Affordable, Accountable and Transparent Arbitration Needed, an AMO Backgrounder for the Ontario Provincial Election 2011.
Emergency services workers- police and firefighters- are valued municipal employees who ensure the community health and safety in all Ontario municipalities.  Because these essential workers are not allowed to strike, the collective bargaining process relies on arbitration to resolve differences if a settlement can’t be reached.

However, the current arbitration process is not a level playing field for municipalities. These inequities cast a shadow over all collective bargaining with emergency services:

  • Many arbitrators do not take into account the economic circumstances of a local municipality and its ability to pay, despite legislation that requires them to do so.
  • Awards are often based on comparisons to provincial, not regional, emergency services. This is particularly difficult for small, rural and northern Ontario municipalities who do not have the tax base of large urban centres.
  • Recruitment and retention awards that were introduced within the Greater Toronto Area have been awarded throughout all of Ontario, driving up costs and defeating their purpose.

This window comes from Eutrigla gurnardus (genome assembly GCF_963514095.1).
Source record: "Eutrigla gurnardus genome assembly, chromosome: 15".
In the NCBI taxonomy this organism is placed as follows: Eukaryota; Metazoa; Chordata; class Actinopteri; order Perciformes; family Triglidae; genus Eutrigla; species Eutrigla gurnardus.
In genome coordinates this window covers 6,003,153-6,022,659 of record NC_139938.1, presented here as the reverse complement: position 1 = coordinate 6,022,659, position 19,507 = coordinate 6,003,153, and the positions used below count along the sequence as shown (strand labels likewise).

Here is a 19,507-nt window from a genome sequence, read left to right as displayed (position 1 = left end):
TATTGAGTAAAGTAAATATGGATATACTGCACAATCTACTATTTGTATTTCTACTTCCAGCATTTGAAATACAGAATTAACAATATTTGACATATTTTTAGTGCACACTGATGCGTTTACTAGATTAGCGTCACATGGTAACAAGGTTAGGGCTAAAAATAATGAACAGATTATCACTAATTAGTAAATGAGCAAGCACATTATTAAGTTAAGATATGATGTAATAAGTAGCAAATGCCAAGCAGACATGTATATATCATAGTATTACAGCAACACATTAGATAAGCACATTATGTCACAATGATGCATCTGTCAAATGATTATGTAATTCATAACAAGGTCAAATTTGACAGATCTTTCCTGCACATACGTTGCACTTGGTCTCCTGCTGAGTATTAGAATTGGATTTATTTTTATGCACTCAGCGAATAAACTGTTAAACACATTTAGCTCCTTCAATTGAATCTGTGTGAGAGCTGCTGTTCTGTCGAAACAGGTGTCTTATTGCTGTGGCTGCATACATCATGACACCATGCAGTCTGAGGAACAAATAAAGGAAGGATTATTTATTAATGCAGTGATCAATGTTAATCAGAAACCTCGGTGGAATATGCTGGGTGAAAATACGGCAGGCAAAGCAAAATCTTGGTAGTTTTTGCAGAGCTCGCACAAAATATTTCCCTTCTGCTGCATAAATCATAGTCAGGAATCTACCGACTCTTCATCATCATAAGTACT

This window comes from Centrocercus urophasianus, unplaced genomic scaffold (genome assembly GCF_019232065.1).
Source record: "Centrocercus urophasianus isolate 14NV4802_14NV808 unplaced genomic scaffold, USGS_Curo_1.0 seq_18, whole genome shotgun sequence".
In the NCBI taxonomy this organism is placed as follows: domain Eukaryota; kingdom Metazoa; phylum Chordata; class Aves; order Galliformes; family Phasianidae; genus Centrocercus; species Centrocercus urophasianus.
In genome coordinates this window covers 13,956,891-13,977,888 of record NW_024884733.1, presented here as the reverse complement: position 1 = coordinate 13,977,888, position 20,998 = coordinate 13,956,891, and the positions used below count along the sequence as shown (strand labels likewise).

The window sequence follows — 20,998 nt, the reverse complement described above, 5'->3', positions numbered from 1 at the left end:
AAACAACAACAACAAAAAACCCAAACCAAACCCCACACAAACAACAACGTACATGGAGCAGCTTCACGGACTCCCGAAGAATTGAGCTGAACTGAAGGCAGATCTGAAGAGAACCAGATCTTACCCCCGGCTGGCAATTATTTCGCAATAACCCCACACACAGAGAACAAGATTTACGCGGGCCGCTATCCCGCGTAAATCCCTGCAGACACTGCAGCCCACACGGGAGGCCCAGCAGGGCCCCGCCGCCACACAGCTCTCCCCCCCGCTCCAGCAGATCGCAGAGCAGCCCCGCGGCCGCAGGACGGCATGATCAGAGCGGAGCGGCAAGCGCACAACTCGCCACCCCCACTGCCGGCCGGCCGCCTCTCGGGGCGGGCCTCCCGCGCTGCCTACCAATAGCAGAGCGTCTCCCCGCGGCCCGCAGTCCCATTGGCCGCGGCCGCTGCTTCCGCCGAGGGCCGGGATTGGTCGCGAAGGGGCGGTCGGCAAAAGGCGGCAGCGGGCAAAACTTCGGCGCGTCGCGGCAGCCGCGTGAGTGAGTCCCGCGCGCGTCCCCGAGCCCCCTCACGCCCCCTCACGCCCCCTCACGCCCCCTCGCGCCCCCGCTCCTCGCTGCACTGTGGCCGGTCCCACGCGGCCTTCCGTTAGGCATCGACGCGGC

In 2010, the Ontario Government called on municipalities to restrain wage and benefit increases, without providing any tools to do so. Then they awarded the Ontario Provincial Police a 5% wage increase for 2011, followed by a two year freeze, and a top-up commitment in 2014 to ensure the OPP was the best paid police service in Ontario. This rich settlement has driven up costs and expectations among municipal emergency service employees.

As a result of arbitration awards, emergency services costs across Ontario are rising faster than other municipal services, the cost of living and the rate of inflation. For example, a 2011 arbitration award for Fort Frances firefighters gave a 16% increase over four-years, more benefits, and recognition (retention) pay. To make ends meet, Fort Frances cut two of its eight professional firefighters. The bottom line is that disproportionate increases stretch municipal budgets, drawing funding away from other vital programs and services.

AMO is urgently pressing for several simple improvements to the arbitration process:
  • Require arbitrators to actively consider a municipality’s ability to pay, including the local economy, impact on taxpayers and the impact on other services if the municipality cannot fund the arbitrators’ decision.
  • Ensure timely resolution of awards. Thunder Bay recently concluded an arbitration that took seven years.
  • Ensure arbitrators provide a rationale for the award.                    
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